Barry Soper writes:
Hats off to Andrew Borrowdale. Who is he, you may well ask? He’s a Wellington lawyer – in fact he used to write laws for Parliament.
He was so agitated about the lack of legal grunt behind the country being locked down on March 26 that he took a case to the High Court to challenge it – and today he won.
Borrowdale didn’t argue about the wisdom of people staying at home, but he did argue about the Government’s right to order them to do so.
His view was reinforced by a Crown Law Office opinion, that he didn’t see before mounting his challenge, circulated to interested parties. The police top brass saw it and warned its officers that if they arrested people for being out and about during the first nine days of the lockdown they could be skating on thin ice.
The court ruling has surely thawed the ice, and those who were arrested by the cops in the first nine days could now have a case for wrongful arrest.
The High Court bench of three justices found that for the first nine days of the lockdown the Government’s requirement that Kiwis stay at home was justified – but unlawful.
Yes the Government made a series of announcements that were illegal. Will any heads roll for this? Of course not.
The level of incompetence here is quite staggering because the Government had all the powers it needed to enforce a lockdown. The Court ruled that the law allowed the Government to implement a lockdown.
The problem is none of the geniuses in Government thought for the first nine days that they should do anything more than hold press conferences and make press releases about what they wanted New Zealanders to do. They didn’t even bother to get a legal order backing up their statements.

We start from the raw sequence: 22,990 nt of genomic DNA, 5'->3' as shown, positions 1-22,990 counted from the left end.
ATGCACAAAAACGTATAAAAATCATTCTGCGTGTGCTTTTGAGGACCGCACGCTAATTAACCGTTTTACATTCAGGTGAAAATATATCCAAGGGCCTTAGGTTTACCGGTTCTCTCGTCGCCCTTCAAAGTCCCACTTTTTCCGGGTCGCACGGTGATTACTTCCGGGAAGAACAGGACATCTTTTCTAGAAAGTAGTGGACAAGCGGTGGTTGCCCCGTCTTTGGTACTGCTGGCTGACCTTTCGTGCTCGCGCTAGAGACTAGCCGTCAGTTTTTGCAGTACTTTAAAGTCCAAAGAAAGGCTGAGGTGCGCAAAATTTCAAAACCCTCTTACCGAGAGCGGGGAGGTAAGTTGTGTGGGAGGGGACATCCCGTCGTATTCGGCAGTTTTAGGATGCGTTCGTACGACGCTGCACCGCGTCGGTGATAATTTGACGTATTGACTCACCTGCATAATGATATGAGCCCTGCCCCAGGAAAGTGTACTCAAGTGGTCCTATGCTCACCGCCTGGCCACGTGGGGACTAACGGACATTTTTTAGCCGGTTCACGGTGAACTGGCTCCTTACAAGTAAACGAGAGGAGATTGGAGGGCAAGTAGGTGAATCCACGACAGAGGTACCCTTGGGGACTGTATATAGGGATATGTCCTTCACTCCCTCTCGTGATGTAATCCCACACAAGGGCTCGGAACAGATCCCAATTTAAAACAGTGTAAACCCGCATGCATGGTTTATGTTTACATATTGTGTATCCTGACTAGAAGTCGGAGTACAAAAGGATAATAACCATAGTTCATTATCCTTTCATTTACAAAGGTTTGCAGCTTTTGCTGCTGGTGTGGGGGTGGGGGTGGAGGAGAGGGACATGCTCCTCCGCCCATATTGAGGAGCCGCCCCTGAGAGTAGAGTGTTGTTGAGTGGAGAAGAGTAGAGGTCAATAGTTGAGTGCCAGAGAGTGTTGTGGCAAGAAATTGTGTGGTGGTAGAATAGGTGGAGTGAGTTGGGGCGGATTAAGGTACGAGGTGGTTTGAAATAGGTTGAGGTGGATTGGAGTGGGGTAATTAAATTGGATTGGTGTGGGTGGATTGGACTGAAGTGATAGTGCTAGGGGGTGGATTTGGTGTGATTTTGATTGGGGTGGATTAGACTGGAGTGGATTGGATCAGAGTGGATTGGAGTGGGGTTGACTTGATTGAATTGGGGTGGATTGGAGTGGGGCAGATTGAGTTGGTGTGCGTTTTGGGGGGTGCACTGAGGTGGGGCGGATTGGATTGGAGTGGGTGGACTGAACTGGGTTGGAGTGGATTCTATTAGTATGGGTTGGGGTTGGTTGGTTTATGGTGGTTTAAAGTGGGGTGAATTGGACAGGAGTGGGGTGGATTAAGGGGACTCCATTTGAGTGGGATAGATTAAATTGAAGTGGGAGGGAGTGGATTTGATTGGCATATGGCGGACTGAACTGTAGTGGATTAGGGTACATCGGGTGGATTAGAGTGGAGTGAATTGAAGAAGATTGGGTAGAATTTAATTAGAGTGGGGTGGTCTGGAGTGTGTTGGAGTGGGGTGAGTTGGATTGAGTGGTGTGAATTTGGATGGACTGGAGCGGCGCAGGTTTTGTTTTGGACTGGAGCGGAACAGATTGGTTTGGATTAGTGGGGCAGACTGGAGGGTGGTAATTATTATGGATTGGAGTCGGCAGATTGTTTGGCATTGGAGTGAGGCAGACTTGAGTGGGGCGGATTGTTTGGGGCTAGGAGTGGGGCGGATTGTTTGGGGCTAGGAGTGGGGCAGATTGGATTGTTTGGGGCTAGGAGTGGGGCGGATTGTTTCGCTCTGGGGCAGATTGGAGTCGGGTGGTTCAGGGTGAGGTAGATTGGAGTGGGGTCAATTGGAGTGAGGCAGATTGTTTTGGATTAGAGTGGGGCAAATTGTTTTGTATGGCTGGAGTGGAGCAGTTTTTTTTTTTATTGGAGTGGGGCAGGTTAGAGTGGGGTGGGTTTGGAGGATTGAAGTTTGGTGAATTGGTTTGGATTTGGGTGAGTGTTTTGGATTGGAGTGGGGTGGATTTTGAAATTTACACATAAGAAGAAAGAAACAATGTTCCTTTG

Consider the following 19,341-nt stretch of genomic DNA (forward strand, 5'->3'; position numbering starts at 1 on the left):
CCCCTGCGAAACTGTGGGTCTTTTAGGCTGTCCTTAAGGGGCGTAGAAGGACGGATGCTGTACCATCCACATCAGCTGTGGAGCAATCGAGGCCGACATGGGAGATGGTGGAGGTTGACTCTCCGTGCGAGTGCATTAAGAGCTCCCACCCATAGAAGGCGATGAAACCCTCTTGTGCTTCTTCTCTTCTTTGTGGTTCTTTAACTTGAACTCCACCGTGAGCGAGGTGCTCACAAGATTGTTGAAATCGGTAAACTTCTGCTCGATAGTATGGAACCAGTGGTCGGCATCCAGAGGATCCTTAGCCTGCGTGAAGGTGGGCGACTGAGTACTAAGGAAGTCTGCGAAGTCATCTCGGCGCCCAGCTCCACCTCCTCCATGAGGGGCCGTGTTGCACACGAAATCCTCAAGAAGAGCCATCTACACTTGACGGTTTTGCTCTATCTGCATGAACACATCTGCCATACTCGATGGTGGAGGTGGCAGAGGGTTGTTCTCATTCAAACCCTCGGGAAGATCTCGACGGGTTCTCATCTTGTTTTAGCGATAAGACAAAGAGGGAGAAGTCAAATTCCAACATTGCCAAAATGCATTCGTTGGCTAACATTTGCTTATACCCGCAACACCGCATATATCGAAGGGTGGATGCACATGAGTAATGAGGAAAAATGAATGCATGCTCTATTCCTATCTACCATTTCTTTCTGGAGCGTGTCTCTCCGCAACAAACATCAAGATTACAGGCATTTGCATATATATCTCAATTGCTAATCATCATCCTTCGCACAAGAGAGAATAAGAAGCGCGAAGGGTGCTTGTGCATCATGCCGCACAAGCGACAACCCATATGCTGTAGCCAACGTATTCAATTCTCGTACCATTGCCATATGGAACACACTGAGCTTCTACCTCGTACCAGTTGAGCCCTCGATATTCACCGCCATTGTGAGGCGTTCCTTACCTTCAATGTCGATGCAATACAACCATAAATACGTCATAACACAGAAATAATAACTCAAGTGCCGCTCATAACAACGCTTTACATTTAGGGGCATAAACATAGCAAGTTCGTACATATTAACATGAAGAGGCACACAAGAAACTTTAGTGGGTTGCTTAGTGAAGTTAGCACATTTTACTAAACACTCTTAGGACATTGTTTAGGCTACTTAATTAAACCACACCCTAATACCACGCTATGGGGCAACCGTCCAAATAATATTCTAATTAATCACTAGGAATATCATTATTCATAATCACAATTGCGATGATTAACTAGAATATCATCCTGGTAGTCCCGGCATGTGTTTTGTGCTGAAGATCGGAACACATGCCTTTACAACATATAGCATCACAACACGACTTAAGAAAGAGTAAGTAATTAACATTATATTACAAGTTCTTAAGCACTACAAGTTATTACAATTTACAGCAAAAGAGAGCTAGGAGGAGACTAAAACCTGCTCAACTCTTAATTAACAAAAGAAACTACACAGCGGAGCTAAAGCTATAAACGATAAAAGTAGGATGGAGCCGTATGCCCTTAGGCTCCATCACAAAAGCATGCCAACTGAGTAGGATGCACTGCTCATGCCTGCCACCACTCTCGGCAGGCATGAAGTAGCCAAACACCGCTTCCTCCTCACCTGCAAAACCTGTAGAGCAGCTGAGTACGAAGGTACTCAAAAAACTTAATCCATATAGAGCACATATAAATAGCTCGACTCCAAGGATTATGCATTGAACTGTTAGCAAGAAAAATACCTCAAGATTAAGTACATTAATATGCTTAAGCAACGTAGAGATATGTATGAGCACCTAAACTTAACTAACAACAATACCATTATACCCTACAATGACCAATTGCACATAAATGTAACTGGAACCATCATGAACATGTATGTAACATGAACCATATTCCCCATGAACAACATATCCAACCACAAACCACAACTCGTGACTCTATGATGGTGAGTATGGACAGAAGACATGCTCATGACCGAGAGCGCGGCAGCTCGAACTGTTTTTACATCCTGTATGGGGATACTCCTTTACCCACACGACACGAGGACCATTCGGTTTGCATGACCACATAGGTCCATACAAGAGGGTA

If what they did on Day 9, they had done on Day 1, then everything would have been fine. But somehow the Attorney-General and others never thought about the need to actually follow the law as set down under the Acts of Parliament that specifically existed for a situation like this.
When the legality was initially questioned by Newstalk ZB and the Herald, Attorney-General David Parker took to Facebook for the best part of an hour, telling us what they’d done had the full backing of Crown Law (an opinion that was never released).
Parker said there were plenty of commentators poring over every comment being made by the Prime Minister, the Director-General of Health and himself, but he insisted they were right. It turns out they were wrong.
Responding to the court’s decision today, Parker conceded the new law should have been written earlier.
Perhaps it would have helped if they actually knew what they were doing before they acted unlawfully.
Parker did a propaganda rant on Facebook rather than actually ensure the law was being followed.